1 From ocean unto ocean
our land shall name you, Lord
and, filled with true devotion,
obey your sovereign word;
our prairies and our mountains,
forest and fertile field,
our rivers, lakes and fountains
to you shall tribute yield.
2 O Christ, we pray before you:
come in your power to dwell.
Now humbly we implore you:
make this land whole and well,
and may we know, Lord Jesus,
the touch of your dear hand,
and, healed of our diseases,
the tempter's power withstand.
3 Our Savior King, defend us,
and guide where we should go;
forth with your message send us,
your love and light to show;
till, fired with true devotion
and kindled by your word,
from ocean unto ocean
our land shall name you Lord.
Source: The Book of Praise #801
|First Line:||From ocean unto ocean, Our land shall own you, Lord|
|Title:||From Ocean unto Ocean|
|Author:||Robert Murray (1880)|
Robert Murray (b. Earltown, Colchester County, Nova Scotia, Canada, 1832; d. Halifax, Nova Scotia, 1910), editor of The Presbyterian Witness and an outstanding preacher, wrote this text. It was published with three other hymn texts, all identified with just the initial "M," in the first Canadian Presbyterian Hymnal of 1880.
Murray's text originally made reference to Canada's geography, but its opening lines, "From ocean unto ocean," recall the words of Psalm 72:8: "He will rule from sea to sea." Although many patriotic hymns express national pride, this text clearly affirms the sovereignty and healing power of God in human and national affairs and humbly admits human sin and folly. Stanza 1 confesses that the earth's natural resources will yield their bounty in praise to God (see Ps. 72: 16), and stanzas 3 and 4 profess submission to the claims of Christ. This hymn helps us to say and sing that our service to God has an impact on our daily lives, on our stewardship of resources, on our living together in community, and on our hope for and experience of reconciliation in the market¬place and in political life.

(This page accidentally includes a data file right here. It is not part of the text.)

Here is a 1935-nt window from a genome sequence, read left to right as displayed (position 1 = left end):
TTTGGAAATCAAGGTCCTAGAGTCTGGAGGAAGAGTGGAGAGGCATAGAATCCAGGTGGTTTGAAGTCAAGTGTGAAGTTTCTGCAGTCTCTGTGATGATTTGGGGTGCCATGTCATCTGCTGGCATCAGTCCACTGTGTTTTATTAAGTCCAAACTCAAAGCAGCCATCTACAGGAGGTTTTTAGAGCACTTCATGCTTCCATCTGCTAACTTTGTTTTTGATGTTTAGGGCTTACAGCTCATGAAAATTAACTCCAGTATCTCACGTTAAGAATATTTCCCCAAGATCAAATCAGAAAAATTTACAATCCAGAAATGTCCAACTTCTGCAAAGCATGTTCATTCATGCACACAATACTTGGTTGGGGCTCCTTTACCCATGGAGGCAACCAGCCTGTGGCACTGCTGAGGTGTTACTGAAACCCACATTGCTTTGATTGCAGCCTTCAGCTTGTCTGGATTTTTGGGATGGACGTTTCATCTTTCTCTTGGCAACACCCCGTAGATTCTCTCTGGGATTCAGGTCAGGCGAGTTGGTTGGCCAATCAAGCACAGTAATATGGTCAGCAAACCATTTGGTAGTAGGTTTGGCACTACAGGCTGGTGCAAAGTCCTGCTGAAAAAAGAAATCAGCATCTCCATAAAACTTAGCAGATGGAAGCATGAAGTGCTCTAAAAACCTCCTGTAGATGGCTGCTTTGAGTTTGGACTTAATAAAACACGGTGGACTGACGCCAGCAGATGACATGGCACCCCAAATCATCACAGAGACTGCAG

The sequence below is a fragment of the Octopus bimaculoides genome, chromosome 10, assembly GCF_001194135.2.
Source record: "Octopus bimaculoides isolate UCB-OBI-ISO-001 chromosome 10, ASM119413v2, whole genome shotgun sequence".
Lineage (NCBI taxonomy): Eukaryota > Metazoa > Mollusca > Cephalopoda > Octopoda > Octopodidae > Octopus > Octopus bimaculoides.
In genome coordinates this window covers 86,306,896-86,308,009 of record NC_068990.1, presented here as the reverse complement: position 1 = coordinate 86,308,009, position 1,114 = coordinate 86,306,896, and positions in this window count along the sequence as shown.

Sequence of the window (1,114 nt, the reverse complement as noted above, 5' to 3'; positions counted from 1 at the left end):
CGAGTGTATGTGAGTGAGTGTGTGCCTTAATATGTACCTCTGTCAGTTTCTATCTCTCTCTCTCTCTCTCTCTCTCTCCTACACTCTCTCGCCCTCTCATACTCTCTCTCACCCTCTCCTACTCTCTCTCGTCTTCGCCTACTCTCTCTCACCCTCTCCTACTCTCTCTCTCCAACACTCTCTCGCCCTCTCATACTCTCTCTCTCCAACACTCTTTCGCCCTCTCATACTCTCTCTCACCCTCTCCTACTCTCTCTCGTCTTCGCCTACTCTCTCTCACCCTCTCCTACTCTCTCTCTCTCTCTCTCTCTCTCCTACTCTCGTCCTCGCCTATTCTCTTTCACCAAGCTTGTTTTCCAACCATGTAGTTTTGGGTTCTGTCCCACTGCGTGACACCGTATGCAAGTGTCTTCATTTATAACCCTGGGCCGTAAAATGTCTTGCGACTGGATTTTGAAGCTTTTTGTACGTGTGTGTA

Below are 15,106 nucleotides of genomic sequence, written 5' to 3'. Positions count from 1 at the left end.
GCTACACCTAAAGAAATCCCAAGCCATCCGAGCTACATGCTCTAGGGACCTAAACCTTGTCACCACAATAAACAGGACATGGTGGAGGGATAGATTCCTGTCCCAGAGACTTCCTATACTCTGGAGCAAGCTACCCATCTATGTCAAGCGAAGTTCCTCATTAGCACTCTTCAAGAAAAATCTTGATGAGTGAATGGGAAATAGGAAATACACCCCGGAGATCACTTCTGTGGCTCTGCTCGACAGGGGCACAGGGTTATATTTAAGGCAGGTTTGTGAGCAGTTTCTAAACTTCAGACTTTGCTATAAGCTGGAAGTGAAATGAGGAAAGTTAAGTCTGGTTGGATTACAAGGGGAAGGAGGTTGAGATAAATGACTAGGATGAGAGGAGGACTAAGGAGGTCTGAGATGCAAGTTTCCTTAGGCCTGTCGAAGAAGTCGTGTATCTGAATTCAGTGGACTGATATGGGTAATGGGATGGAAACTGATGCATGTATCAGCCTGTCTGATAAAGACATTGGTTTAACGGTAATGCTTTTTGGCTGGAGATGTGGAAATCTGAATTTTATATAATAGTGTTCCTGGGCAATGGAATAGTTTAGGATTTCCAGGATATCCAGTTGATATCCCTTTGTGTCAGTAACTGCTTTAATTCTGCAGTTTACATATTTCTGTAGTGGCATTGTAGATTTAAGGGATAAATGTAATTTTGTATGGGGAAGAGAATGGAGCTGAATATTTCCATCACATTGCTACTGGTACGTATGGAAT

Murray began writing poetry at the age of ten. Educated at the Free Church College of Halifax, he was licensed to preach in the Presbyterian Church of Canada. His life's vocation, however, was not in pastoral ministry. Instead he served as editor of The Presbyterian Witness for more than fifty years. A member of numerous denominational committees, Murray favored Canadian confederation and the temperance movement in his editorials. A number of his hymns were first published in The Hymnal (1880) of the Presbyterian Church in Canada and its successor, The Book of Praise (1918).
Worship that focuses on stewardship of natural resources (including harvest thanksgiving) and on justice and charity in public life; patriotic occasions and other times of prayer for national life.
--Psalter Hymnal Handbook, 1988